6. The Dulmont Magnum/Kookaburra
(By Binarysequence, Wikimedia Commons)
The Dulmont Magnum was first designed and released in 1982 by a pair from the Australian Company, Dulmison Pty Ltd. It is considered the first true battery-powered portable computer in the world. It was extremely versatile in its computing uses, and with a screen that could be closed over the keyboard, it was highly mobile, weighing 10 pounds. It was largely sold only between 1983 and 1986.
7. The Gavilan SC
(By Rdc5, Wikimedia Commons)
The Gavilan SC was released in 1983 and became one of the first devices ever to be marketed as a “laptop”. It had a partial clamshell design as well as a floppy disk drive, and the finishing touch, a pointing device installed in a panel above the keyboard, greatly resembling the pioneer model of a touchpad.
8. The Kyotronic 85 (Tandy Model 100)
(By NapoliRoma, Wikimedia Commons)
Launched for sale first in 1983, the Kyocera Kyotronic 85 started with mediocre popularity and then became one of the biggest-selling early laptops, one of the few systems that ran on ordinary AA (Double-A) batteries. After a brief unsuccessful stint in Japan, this laptop was purchased, rebranded and then resold by an American company, Tandi Corporation, an Italian company, Olivetti, and a Japanese company, NEC, all whom then sold the machine under the respective names TRS-80 Model 100 line (or Tandy 100), Olivetti M-10, and NEC PC-8201. It was considered the ideal communications terminal and cost less than $300.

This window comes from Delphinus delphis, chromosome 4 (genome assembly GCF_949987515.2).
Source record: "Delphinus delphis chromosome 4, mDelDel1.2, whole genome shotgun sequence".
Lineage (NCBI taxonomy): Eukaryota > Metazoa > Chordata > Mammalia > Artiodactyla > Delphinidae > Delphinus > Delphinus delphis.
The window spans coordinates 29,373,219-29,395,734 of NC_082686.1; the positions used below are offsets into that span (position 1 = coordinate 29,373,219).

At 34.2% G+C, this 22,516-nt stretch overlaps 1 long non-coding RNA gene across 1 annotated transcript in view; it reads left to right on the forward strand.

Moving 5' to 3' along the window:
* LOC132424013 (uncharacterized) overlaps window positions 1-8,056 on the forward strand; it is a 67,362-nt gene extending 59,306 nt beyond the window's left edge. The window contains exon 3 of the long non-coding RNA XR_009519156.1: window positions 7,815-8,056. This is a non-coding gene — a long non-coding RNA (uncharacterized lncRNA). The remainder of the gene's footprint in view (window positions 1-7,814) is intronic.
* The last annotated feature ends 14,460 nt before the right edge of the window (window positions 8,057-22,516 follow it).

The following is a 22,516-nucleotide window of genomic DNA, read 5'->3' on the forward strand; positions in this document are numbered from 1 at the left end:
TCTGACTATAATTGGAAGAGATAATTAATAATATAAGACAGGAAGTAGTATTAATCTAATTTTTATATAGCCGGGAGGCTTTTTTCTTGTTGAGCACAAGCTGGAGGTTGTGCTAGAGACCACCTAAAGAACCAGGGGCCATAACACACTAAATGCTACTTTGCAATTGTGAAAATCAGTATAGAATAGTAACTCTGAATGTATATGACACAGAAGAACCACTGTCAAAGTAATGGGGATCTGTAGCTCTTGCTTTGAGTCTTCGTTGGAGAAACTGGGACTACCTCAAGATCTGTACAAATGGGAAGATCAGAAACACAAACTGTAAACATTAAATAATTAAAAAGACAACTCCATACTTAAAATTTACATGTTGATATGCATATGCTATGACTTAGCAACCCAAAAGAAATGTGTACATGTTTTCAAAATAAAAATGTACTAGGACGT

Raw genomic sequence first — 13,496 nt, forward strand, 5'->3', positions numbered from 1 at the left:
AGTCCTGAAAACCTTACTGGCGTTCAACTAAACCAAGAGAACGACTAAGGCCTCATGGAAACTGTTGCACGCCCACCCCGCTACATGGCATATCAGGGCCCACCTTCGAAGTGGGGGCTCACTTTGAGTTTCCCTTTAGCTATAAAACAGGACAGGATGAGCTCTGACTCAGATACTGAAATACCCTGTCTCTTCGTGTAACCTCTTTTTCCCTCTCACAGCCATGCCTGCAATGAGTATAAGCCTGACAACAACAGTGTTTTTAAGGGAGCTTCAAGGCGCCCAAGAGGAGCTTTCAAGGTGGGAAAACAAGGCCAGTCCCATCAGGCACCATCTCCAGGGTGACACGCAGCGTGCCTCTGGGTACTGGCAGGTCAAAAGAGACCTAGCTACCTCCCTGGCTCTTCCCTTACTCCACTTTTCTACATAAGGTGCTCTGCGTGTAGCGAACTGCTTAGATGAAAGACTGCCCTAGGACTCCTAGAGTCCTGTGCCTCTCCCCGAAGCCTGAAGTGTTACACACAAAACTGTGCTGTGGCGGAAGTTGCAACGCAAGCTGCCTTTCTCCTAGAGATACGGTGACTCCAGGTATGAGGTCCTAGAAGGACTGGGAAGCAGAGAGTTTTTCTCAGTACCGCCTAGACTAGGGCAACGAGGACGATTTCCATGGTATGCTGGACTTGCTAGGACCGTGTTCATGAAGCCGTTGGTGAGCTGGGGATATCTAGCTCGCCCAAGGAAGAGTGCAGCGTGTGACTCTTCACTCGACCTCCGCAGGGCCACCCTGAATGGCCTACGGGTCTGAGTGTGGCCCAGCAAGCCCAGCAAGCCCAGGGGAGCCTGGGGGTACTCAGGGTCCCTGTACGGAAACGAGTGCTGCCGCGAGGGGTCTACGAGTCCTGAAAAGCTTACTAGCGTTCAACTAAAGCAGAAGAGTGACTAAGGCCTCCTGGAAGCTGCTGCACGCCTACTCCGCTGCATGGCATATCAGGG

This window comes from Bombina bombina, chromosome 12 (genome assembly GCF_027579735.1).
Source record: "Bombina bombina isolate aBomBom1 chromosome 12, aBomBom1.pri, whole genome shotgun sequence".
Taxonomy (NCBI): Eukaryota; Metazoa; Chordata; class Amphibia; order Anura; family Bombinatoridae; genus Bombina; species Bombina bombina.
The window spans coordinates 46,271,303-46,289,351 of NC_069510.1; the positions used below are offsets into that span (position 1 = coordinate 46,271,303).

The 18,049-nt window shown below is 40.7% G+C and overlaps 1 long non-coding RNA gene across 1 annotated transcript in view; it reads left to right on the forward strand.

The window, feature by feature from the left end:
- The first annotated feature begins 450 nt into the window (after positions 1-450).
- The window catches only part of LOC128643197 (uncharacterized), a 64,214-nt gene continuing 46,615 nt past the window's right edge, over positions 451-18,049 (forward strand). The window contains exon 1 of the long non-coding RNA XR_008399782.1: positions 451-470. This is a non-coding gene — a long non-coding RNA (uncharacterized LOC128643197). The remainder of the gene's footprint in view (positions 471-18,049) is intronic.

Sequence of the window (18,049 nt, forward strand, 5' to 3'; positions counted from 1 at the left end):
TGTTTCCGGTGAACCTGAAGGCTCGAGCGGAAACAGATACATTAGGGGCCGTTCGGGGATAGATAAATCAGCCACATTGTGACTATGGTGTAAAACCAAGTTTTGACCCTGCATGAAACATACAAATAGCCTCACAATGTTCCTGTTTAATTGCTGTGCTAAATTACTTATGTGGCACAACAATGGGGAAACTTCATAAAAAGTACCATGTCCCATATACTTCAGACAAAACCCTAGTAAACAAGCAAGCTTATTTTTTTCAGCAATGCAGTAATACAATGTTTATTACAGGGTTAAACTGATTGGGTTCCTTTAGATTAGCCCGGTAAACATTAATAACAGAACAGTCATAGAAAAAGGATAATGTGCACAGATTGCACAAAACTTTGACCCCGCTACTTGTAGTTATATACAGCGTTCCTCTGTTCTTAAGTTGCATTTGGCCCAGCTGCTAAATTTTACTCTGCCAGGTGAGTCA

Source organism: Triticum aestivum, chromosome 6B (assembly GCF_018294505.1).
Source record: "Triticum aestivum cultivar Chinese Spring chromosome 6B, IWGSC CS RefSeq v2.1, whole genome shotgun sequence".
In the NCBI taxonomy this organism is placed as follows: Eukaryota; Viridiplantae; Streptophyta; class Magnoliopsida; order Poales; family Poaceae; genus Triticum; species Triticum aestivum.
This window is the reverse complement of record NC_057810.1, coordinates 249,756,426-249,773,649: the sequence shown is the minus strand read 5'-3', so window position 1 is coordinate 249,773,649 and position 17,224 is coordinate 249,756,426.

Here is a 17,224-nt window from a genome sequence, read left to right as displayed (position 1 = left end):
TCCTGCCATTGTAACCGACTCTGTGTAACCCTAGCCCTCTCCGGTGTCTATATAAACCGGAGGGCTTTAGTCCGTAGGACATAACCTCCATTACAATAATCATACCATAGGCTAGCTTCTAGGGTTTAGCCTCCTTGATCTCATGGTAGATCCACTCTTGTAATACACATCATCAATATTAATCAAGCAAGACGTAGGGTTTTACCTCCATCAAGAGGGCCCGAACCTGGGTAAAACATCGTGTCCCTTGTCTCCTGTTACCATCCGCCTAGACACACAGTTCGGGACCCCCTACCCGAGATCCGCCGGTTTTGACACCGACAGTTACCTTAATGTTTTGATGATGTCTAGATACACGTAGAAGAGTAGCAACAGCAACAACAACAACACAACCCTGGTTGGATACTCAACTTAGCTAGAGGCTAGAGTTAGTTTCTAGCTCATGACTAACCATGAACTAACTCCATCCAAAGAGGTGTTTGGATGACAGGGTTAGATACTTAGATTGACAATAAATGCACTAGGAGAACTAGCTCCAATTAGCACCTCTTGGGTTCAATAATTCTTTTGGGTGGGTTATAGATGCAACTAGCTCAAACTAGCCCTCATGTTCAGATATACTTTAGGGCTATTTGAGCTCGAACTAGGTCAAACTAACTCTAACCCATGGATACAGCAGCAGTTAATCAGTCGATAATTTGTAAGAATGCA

9. The Toshiba T1100
(By Johann H. Addicks, Wikimedia Commons)
Shortly after its launch in 1985, this nifty little product brought to us by Toshiba was declared the “world’s first mass-market laptop computer”. It ran entirely on floppy disks and did not maintain any kind of hard drive. They made use of lead-acid batteries and were small and light enough to keep in a backpack while traveling. This is also the first laptop to have the “resume” feature, which allowed work to be paused in the middle, without having to restart the whole system.
10. The IBM PC Convertible
(By Bk0, Wikimedia Commons)
This beauty, running entirely on a floppy disk drive, was the follow-up to the IBMs Portable and IBM’s first official laptop computer, released in 1986. It resembled modern-day laptops in that they were battery-powered and also had power-management features. This laptop would lead to the designs for the predecessors of the 1990 ThinkPads from Lenovo.